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Greek shipping continues to boost coffers: UGS

Despite an economic landscape offering few investment incentives, receipts from shipping boosted Greek coffers by an estimated $18.6bn in 2018. That is 14.89% more than in 2017.

The income rose as Greece exited its European Stability Mechanism programme and some limited economic growth took hold, though significant vulnerabilities remain. Exports in 2018 grew 15.7% to $37.43bn. Industrial production picked up between 2015-2017, reaching a 4.5% growth rate in 2017 but slowed again to 1% in 2018.

In a mid-year review of the Greek economy and the strategic and economic role of Greek shipping, the Union of Greek Shipowners (UGS) says: “Confidence indicators have somewhat improved, with wages rising and private consumption slowly growing after prolonged stagnation. Nevertheless, unemployment and spare capacity remain high. GDP for 2018 in volume terms was $213.7bn, recording an increase of 1.9% on 2017. Real GDP growth is forecast to reach 2.2% in 2019 and in 2020.

“The contribution of Greek shipping to the country is as important as it is diverse, going beyond the balance payments. It ranges from indirect economic investments, to employment opportunities and to raising the profile of the country internationally by being an essential and strategic trade partner of major economic and political forces, with 22.5% and 20.3% of the Greek-owned fleet’s activity being dedicated to the US and the European trade respectively and with the greatest share of the Greek-owned fleet’s activity, some 31.8%, taking place in Asia serving the fast growing Asian economies.

“The numbers are indeed impressive,” says the UGS, continuing “while Greece represents only 0.15% of the world population, Greek-owned ships represent almost 21% of the global tonnage. The 2018 fleet of 4,936 vessels over 1,000 gt and 389.69m dwt has increased approximately 6.63% from the previous year.”

Greek shipowners more than doubled the carrying capacity of their fleet between 2007 and 2018 and own 53% of the European Union (EU) fleet in dwt and 20.9% of the world fleet in dwt.

As such, Greek shipping’s strategic role in serving global trade and especially in securing the extra-EU trade, including its energy supplies, is clearly manifested. Specifically, the EU imports 87% of its crude oil needs, 70% of its natural gas needs and 40% of its solid fossil fuels needs.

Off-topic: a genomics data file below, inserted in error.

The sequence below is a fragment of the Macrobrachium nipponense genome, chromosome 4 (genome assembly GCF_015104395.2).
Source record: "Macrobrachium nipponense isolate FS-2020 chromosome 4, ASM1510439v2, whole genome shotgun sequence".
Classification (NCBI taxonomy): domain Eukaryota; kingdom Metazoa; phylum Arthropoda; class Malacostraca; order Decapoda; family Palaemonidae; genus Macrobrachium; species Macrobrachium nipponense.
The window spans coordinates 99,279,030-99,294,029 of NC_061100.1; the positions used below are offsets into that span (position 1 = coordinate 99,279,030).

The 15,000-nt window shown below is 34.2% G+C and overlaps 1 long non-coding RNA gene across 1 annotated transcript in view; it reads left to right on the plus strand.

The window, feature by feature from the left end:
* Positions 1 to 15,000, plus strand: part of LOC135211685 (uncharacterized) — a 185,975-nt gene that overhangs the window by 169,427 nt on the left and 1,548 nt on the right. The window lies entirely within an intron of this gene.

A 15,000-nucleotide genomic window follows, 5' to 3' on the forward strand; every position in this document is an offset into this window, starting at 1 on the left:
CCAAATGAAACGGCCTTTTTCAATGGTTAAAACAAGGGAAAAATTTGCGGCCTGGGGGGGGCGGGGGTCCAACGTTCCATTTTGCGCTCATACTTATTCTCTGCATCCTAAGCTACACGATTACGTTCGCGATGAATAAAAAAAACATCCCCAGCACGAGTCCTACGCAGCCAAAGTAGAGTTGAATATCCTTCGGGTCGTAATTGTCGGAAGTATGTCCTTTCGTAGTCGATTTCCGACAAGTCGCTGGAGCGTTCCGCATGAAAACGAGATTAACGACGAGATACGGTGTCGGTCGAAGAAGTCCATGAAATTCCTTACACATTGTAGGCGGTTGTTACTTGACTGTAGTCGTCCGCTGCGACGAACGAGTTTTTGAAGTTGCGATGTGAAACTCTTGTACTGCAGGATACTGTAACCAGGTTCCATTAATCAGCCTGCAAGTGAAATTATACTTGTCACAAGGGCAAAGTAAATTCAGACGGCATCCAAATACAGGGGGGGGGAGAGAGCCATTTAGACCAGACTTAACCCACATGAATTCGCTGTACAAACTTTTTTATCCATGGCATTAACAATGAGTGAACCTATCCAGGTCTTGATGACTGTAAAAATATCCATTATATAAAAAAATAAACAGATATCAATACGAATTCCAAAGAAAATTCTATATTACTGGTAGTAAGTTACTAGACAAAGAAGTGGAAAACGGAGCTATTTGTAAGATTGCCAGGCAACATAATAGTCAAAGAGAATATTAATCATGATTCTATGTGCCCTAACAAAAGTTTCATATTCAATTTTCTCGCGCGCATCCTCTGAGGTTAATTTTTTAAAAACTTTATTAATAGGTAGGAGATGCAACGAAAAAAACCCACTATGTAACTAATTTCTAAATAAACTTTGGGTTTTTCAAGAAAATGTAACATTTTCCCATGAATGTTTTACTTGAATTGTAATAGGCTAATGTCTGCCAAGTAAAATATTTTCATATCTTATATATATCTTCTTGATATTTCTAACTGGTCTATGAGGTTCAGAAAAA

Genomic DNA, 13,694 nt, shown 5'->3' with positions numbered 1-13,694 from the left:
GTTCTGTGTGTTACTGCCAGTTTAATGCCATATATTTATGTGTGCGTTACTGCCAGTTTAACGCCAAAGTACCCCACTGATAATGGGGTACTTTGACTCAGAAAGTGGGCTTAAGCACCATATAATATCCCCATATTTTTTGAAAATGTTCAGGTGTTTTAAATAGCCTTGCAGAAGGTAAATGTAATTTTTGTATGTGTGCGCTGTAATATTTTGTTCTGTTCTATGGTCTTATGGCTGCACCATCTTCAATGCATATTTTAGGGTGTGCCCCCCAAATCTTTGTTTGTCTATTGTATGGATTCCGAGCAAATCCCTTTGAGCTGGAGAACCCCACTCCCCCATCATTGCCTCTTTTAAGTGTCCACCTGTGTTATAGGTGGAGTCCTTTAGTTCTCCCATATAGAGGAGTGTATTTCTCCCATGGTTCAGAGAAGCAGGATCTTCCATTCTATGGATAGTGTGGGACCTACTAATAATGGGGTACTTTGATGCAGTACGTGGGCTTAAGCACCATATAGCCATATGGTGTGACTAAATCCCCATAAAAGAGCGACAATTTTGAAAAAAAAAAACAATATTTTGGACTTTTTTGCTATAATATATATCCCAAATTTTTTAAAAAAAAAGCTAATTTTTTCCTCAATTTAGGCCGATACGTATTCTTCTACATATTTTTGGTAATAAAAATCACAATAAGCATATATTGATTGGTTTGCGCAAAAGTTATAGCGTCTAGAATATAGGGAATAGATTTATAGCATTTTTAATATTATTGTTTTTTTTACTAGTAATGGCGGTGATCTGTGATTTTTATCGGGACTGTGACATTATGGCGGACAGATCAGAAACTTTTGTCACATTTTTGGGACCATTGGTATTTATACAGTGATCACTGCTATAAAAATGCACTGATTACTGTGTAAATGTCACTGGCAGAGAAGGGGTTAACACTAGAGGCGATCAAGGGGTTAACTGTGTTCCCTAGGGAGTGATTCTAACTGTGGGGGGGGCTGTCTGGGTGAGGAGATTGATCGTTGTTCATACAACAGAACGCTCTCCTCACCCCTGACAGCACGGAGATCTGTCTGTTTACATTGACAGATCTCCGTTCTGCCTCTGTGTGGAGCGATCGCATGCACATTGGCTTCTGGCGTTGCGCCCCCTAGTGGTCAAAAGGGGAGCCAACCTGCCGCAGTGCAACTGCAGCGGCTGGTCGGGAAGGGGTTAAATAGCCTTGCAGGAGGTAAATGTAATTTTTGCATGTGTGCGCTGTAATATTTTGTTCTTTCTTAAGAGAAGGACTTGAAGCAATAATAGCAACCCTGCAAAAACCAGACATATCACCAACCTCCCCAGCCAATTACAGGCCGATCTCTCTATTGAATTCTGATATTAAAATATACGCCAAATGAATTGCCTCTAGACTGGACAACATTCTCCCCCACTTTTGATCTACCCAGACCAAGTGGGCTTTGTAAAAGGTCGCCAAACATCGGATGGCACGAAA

With the energy security concerns on the rise, the Greek-owned fleet plays a crucial role in securing EU’s diverse energy imports from remote regions of the world. Further, Greek shipping’s strategic importance becomes also obvious in light of the fact the EU relies on international shipping for more than 75.5% of its external trade.

Noting Greek shipping is primarily involved in bulk/tramp shipping the UGS said it is an example of a sector with characteristics of perfect competition.

Read more: 59 Greek shipowners have fleets of 20 or more vessels

“Being served by entrepreneurs who mainly own small and medium-sized private companies, mostly family businesses, Greek shipping has great flexibility and adaptability to changing economic environments and can, thus, readily respond to changing trade patterns and flows effectively and efficient,” said the UGS.

The UGS report concluded: “Prospects for 2019 look relatively healthy. Both global GDP and global trade are expected to grow, albeit at a slower pace than 2018. World seaborne trade is projected to expand at a compound annual growth rate of 3.8% between 2018 and 2023. The extensive demolition activity seen in 2018 will most probably not be repeated in 2019. However, trade disputes and shipping-related regulatory trends will continue to feed

uncertainty in the shipping market.

“Other geopolitical developments will also affect the shipping market’s outlook for the years to come: Brexit stands to disrupt seaborne trade flows in Northern Europe while, as China moves up the global value chain, transforming from the world’s factory to a consumption country, new trading opportunities are opening up for other Southeast Asian countries. This in turn is expected to shift global trade patterns.”

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